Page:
Are you being served?

Because responsiblity for co-operatives is scattered across government departments, our members are not on a level playing field with other businesses. We think the single most effective way to address this is to transfer responsiblity to the department for business. It's an ambitous but important move. As a co-operative and member of Co-operatives UK, do you agree? Tell us here.

What is at stake?

There’s long been a Whitehall department dedicated to maintaining the UK’s business environment. Since 2010 we have seen a significant focus on updating company law, cutting red tape, promoting entrepreneurship and helping businesses grow, and this Conservative government has made big manifesto commitments to back business. Co-operatives are businesses. Distinctive yes, but with as much right to decent service from government as any other. So, on recent experience, are you being served?

Despite important action in recent years, with the Coalition delivering key co-op law reforms, we believe that on balance the answer is ‘no’. Right now when it comes to national policy for business, co-ops aren’t competing on a level playing field:

  • Most co-operatives face increasingly burdensome account reporting and audit requirements, especially when compared with other businesses
  • Government’s impressive deregulation agenda stops short of providing for most co-operatives
  • New Business Impact Targets are designed for conventional companies and community and voluntary organisations, but take no account of mutuals
  • Co-operatives are marginalised in employee ownership policy
  • Some government schemes to support business exclude co-operatives altogether
  • Official data on co-operatives is harder and more expensive to access for industry and the public
  • Members risking their capital directly in a co-op stand to receive five times less support from HMRC than they would if investing in a PLC

What is the cause?

A number of factors combine here. Co-ops and mutuals present additional challenges for government as their unique features do not always fit neatly into standard policy frameworks and are often poorly understood or worse ignored by policymakers and officials. To make things worse, responsibility for their legislative and regulatory frameworks is fragmented across Whitehall.

In theory the new Department for Business Energy and Industrial Strategy (BEIS) is responsible for creating an appropriate environment for all businesses, but in practice it has no part in legislating or policymaking for most co-ops. This role belongs to HM Treasury, and while its officals are a great help when they can be, the department is often too busy with financial services and fiscal policy to pay much attention to co-ops. The knock-on of this odd arrangement is that the UK financial regulator acts a registrar for most co-ops. And while the mutuals team in the Financial Conduct Authority (FCA) performs its role diligently an organisational focus on entrepreneurship, cutting red tape, and sector growth is all but impossible.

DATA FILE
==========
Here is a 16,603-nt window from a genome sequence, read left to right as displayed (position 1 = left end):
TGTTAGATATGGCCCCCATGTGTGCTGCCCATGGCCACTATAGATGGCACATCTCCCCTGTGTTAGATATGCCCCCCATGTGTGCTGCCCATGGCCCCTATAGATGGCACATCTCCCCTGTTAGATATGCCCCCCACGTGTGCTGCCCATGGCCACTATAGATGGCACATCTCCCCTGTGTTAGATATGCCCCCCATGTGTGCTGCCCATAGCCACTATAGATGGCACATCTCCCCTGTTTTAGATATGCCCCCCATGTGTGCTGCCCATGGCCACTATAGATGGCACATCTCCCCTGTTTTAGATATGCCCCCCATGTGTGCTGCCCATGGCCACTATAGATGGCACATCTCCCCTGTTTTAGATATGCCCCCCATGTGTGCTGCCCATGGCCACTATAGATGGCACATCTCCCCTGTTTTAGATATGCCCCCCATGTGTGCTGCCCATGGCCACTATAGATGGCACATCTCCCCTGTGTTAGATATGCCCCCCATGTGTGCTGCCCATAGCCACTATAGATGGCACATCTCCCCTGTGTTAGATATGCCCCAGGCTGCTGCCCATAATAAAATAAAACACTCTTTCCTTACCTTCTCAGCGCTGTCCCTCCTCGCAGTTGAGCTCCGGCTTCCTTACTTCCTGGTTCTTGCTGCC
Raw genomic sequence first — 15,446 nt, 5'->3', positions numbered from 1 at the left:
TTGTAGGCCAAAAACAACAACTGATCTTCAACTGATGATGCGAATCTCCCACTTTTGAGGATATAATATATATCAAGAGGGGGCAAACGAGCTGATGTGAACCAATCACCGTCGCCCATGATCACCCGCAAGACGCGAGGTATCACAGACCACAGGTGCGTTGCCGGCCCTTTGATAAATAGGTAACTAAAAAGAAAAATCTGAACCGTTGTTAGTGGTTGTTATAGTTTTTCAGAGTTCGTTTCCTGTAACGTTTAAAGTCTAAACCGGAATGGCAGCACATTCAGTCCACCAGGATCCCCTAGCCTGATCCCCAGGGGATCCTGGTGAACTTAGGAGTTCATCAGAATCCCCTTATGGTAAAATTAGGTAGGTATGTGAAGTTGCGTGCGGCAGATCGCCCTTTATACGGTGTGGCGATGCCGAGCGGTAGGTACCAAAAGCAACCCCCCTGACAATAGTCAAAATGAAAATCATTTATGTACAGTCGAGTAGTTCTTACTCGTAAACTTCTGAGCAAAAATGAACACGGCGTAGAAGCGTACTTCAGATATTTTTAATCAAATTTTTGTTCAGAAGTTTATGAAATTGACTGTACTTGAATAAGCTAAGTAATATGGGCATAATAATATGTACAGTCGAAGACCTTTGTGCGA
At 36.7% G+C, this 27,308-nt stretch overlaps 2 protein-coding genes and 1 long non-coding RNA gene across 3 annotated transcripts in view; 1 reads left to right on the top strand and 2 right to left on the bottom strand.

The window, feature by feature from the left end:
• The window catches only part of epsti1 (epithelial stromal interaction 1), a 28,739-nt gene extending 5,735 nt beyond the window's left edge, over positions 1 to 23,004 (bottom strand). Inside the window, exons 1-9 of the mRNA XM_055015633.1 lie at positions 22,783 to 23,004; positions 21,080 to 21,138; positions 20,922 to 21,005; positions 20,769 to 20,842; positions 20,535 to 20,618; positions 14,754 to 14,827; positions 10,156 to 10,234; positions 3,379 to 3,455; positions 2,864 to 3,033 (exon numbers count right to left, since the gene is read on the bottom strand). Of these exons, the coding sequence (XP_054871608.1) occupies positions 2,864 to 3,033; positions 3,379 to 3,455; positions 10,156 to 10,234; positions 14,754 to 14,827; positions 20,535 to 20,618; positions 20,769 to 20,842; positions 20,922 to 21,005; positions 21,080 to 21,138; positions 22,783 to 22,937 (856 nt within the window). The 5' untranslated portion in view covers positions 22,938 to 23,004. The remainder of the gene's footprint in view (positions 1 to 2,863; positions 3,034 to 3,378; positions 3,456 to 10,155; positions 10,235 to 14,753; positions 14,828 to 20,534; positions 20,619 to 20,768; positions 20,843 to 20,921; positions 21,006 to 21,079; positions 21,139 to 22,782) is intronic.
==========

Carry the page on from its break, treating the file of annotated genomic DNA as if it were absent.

This fragmentation of responsibility hampers government’s ability to provide a level playingfield for co-ops. This state of affairs has grown out of historical happenstance, not logical design.

What is the solution?

One department in government should be given adequate responsibility and resource to champion the cause of all business forms.

If responsibility were to move to BEIS, societies will be served by officials with a specific business development remit, rather than by officials in HMT responsible for financial services. We believe that once BEIS has practical responsibility for the society legal form it will be easier for this to be maintained alongside the company legal form as matter or course. It will also become less likely for societies to be unwittingly or unnecessarily excluded from deregulation agendas and schemes to support business.

Moving the registrar function to a better-resourced Social Economy Registrar with a specific and clear remit to help people set up and run co-ops and social enterprise, while also guarding against misuse, would have significant positive impacts for the usability of the society legal forms.

“Moving responsibility for co-ops from HM treasury to BEIS, to my mind, makes perfect sense. The treasury remit is so wide that co-operative policy is unlikely to ever be a high priority. This BEIS department have the specific responsibility to create an environment that is suitable for all businesses, which I believe would best ensure that co-ops are able to benefit from all schemes that benefit business, and are designed to help them grow... There is a very strong case to move the policy function of co-operatives from HM treasury to BEIS.” Adrian Bailey MP, Chair of BIS Select Committee, 2010 to 2015

What next?  

HM Treasury officials agree - at least in theory. Yet we have been told that moving the legislative function to give co-ops a better service is not a priority, and won’t happen without ministerial support. We cannot even dream of getting that without a demonstration from our members that they are unhappy with this fragmented service and back measures aimed at putting it right.

So the first step in building a political case for moving the resposibility to BEIS is to put the question to you, our members. Are you being served by government? Would a single department repsonsible for co-operatives help create a more level palying field for your busiiness, and thousands of others like yours? We think so.

If your co-op agrees that government should move responsibility for co-operatives from HM Treasury to BEIS and give it adequate resource, then take action by registering you support here.